Critics fear proposals to introduce parking charges in Sudbury and Hadleigh would be 'final nail in coffin' for businesses
Proposals to introduce parking charges in two south Suffolk towns have come under heavy fire from local councils and businesses, who fear it would be the final nail in the coffin.
On Thursday, Babergh District Council’s cabinet will discuss proposed changes to parking provisions in Sudbury and Hadleigh, which would see a new tariff structure introduced in both towns at several car parks currently free for short-term stays.
Under the proposed rates, which would take effect on July 1 if approved, the free parking period would be reduced to 30 minutes, with rising fees for each hour a vehicle is parked beyond this time, up to four hours.
In Sudbury, the changes would affect car parks in North Street, Girling Street, Great Eastern Road, Station Road, Stour Street and the railway station.
Hadleigh car parks impacted would be in Magdalen Road, Stonehouse Road, High Street, Toppesfield Hall and Railway Walk.
The Sudbury Chamber of Commerce branded the proposals “a disgrace”, stating businesses are furious at what they believe to be an “underhand attempt by the district council to sneak through the changes without any opportunity for public debate”.
“This could well be the final nail in the coffin for the town centres,” said chamber chairman Robin Bailey. “Our councils seem to be determined to turn Sudbury and Hadleigh into empty commuter towns.”
Babergh District Council stated the proposals aim to find a better balance between traffic management, the economy, environmental goals and use of space.
The proposed introduction of parking fees in Sudbury and Hadleigh follows an independent parking study in both towns, which the district council says has found current arrangements are not making best use of available space.
The authority also argued that what is commonly known as free parking is actually subsidised, projecting the total of cost of this across the district to be £185,000 for the 2020/21 financial year.
Elisabeth Malvisi, Babergh’s cabinet member for environment, said: “Ensuring we have localised and future-proof parking plans in place in our towns is vital for our short and long-term Covid-19 recovery.
“But it is also vital in encouraging a shift change towards more sustainable travel and meeting our climate change ambitions.
“By managing our parking stock better, we can make sure people can find the right space, in the right place, leading to positive first and last impressions of our towns.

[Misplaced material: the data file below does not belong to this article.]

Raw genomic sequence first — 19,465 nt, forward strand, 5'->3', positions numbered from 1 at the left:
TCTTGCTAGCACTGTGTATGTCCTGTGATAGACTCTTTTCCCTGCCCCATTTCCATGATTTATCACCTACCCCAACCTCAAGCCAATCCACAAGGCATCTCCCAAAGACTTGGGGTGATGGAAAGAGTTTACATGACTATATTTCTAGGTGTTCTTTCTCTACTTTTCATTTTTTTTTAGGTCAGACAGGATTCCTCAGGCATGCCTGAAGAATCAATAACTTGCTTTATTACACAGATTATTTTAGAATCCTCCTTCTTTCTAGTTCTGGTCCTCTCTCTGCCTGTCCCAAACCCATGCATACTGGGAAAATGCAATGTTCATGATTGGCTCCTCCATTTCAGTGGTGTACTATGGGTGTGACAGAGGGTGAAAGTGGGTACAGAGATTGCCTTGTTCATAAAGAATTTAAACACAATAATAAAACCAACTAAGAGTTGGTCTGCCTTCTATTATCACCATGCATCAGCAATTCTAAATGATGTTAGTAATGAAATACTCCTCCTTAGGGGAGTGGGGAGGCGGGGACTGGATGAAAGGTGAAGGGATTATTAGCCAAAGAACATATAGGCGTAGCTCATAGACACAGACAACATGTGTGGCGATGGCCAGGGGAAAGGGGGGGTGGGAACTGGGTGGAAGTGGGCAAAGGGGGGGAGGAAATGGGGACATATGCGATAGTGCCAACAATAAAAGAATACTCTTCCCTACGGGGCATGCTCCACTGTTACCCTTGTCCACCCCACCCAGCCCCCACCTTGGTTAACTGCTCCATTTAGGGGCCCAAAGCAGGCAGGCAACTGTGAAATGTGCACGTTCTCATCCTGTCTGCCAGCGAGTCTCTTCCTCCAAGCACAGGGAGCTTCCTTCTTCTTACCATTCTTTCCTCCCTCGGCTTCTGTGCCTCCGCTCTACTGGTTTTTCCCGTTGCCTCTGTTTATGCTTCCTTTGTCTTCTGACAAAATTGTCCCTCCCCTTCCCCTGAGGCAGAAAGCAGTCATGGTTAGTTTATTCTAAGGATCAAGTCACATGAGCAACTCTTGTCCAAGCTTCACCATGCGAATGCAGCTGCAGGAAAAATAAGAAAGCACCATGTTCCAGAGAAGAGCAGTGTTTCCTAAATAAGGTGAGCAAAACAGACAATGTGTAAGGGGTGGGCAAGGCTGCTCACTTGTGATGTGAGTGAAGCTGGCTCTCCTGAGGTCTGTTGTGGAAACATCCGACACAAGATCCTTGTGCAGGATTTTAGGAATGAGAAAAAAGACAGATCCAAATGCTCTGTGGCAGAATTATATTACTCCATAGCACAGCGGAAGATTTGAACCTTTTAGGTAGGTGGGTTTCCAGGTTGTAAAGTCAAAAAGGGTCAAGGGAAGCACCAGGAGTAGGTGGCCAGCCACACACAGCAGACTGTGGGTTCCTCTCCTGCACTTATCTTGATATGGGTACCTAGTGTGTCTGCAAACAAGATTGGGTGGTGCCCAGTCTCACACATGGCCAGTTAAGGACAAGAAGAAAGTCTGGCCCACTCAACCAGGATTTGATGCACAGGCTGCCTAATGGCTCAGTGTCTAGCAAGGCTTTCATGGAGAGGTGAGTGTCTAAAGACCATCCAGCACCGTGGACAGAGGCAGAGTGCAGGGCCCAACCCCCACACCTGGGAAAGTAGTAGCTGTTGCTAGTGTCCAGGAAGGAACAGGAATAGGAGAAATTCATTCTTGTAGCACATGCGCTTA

“We can act on our climate change ambitions and support residents’ wellbeing, and we can make parking fairer, so non-motorists aren’t paying for services they don’t use.”
But the Sudbury Chamber of Commerce suggested the district council knew the “extent of public hostility” to the idea of parking tariffs, with community campaigns lodged against previous attempts to introduce charges.
John McMillan, chamber president, said: “I can sympathise with the budget pressures Babergh is going through, but this is not the time to rush through such an important matter as this.
“Denying the public any say in this very important matter is a disgrace. What the devil has happened to democracy?”
Sudbury Town Council also registered its strong objection to the introduction of parking charges in the town, and requested no decision should be made before the end of February 2021 so that there is time for proper consultation.
During an extraordinary meeting held last week, members expressed their shock that such a proposal was being considered, at a time when businesses are still struggling with the effects of the coronavirus crisis.
“This would absolutely wreck the town centre,” town councillor Jenny Antill told the meeting.
“Especially with the torrid time retailers are having at a moment, not only because of Covid but because of the cyclical nature of things related to the internet and online shopping.”
Sudbury mayor Jack Owen added: “I think it’s a disgraceful act. The timing of it is despicable.
“I’m worried about Babergh at the moment and whether it’s representing the interests of the people it’s supposed to be representing.
“If they introduce parking fees, it gives them the licence to raise it whenever they need revenue.
“You would have to drag me through the burning fires of hell before I vote for parking charges in Sudbury.”